Whatever your situation, Mayberry seems resolute to shift the conversation to a productive one, whether she’s speaking outwardly or inwardly. On “Playing Dead”, she shrugs off detractors when she sings, “No more distractions and no more staying still / I am chasing the skyline much more than you ever will”. On the R&B-inspired “Down Side of Me”, she glows with the lines, “I will show you I believe / And hold you up and know that you’re all I see in the light”.

Each moment holds meaning and is communicated through rich production that seems to always match the mood. Rarely do the songs come off hollow, and with the exception of a few oddly placed samples, like those on the bridge of “High Enough to Carry You Over”, each note lands with the necessary amount of force. It’s a testament to the band that an album that moves this quickly never feels redundant.

It feels weird to call Every Open Eye “better” than The Bones of What You Believe – even though it very well may be. CHVRCHES have chiseled away the spare baggage to craft a more well-rounded and complete record. There may not be any ostensibly transcendent moments like “The Mother We Share” or “Recover”, but that’s not a necessity here, and frankly, those moments need not be replicated.

Every Open Eye is a fully formed and delicately crafted album about hope in the aftermath of disappointment and pain. It’s a call to sing confidently with eyes open. It’s a pop record, but it feels like so much more.


by Kiel Hauck

kiel_hauckKiel Hauck is the editor in chief at It’s All Dead. Over the past decade, he has been a contributor for multiple online and print publications and was most recently an editor at PopMatters. Kiel currently resides in Indianapolis, IN with his wife and their imaginary pet, Hand Dog. You can follow him on Twitter.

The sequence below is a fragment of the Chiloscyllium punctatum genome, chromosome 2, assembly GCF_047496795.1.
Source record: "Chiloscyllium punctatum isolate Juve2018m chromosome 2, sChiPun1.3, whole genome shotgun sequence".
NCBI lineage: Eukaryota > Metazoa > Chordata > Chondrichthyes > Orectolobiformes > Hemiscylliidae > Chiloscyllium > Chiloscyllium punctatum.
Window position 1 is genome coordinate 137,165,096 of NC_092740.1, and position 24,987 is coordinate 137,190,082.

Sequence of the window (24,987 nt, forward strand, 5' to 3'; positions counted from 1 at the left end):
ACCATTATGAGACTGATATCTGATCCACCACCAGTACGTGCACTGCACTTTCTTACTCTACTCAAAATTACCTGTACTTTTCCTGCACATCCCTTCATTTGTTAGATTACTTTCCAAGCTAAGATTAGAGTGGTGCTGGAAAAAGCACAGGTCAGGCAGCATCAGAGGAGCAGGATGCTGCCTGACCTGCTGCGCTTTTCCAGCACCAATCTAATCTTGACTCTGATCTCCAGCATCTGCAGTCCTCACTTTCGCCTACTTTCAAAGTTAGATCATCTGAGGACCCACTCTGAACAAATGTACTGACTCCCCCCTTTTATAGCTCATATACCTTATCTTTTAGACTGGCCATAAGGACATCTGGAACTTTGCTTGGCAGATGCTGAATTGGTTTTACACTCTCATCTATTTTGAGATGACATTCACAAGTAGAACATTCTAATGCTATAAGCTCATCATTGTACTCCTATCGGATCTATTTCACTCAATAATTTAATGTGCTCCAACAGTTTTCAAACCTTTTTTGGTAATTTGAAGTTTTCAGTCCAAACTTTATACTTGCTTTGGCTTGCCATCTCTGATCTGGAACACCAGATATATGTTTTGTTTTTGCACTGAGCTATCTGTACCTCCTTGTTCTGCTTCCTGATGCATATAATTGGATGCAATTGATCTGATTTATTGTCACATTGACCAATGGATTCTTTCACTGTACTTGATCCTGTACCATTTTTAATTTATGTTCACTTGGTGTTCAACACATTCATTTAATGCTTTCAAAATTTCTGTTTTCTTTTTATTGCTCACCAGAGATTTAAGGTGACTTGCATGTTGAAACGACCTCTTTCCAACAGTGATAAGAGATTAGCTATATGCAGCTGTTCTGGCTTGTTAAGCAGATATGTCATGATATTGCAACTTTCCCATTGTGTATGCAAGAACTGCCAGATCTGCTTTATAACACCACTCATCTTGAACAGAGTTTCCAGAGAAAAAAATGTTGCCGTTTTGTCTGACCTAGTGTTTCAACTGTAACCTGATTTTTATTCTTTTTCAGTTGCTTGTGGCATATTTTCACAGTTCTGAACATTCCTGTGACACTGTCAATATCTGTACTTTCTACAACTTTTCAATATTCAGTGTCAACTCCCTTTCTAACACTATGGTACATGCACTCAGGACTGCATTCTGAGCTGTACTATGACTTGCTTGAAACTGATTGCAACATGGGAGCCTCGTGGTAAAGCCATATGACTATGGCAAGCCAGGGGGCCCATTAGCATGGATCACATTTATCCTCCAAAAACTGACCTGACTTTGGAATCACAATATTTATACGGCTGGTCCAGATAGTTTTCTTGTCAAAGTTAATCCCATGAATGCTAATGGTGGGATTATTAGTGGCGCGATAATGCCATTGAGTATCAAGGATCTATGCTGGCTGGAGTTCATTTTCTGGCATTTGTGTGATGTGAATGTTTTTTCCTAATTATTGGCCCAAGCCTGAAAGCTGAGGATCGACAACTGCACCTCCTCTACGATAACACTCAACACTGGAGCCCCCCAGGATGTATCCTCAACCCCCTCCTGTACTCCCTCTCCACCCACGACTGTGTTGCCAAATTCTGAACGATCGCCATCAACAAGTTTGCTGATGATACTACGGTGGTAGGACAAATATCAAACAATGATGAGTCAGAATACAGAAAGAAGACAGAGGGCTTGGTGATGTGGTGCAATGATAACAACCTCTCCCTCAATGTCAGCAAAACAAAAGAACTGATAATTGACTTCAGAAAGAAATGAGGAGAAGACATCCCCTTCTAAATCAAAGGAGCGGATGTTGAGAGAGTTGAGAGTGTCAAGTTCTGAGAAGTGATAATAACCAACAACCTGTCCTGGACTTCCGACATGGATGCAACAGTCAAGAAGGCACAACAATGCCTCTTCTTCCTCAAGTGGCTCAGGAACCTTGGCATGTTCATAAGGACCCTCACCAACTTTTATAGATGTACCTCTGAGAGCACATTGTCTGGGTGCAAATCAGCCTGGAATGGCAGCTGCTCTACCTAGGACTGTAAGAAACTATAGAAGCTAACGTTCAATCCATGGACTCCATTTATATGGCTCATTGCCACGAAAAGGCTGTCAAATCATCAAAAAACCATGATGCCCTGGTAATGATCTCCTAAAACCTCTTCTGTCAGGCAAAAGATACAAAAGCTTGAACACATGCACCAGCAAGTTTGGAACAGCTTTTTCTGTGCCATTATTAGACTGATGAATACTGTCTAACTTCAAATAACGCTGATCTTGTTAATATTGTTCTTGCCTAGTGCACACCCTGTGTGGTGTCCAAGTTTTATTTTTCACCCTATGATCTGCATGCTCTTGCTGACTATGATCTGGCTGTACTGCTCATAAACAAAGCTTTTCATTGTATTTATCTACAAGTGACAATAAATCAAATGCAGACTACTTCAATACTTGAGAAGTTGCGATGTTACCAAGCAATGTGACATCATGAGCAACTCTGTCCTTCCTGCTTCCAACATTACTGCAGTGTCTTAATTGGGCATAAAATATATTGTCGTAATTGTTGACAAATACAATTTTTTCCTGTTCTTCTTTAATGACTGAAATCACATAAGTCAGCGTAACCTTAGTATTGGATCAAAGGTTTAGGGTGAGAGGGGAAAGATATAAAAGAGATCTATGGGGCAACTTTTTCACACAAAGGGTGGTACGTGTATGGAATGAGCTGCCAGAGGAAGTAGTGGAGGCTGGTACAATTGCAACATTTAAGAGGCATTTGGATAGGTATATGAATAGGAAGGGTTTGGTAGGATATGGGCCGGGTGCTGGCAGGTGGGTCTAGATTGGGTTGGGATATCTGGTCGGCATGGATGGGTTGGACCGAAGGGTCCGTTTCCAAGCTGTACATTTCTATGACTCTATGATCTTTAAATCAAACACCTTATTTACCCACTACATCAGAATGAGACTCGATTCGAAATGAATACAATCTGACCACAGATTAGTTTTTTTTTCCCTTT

CHVRCHES cover Janelle Monáe’s “Tightrope”


In conjunction with Billboard’s recent Women in Music Event, Scottish synth-pop trio CHVRCHES covered Janelle Monáe’s “Tightrope”. You can check out the video of the performance below:

CHVRCHES recent debut release The Bones of What You Believe is one of the best albums to be released in 2013. If you haven’t heard it yet, give it a listen. You can but the album on iTunes.

Posted by Kiel Hauck

Chvrches release “Lies” music video


Chvrches have released the music video for “Lies”, the latest single from The Bones of What You Believe. The video was directed by Sing J. Lee, who also directed the video for “The Mother We Share”.

Check out the video below:

You can buy The Bones of What You Believe at iTunes.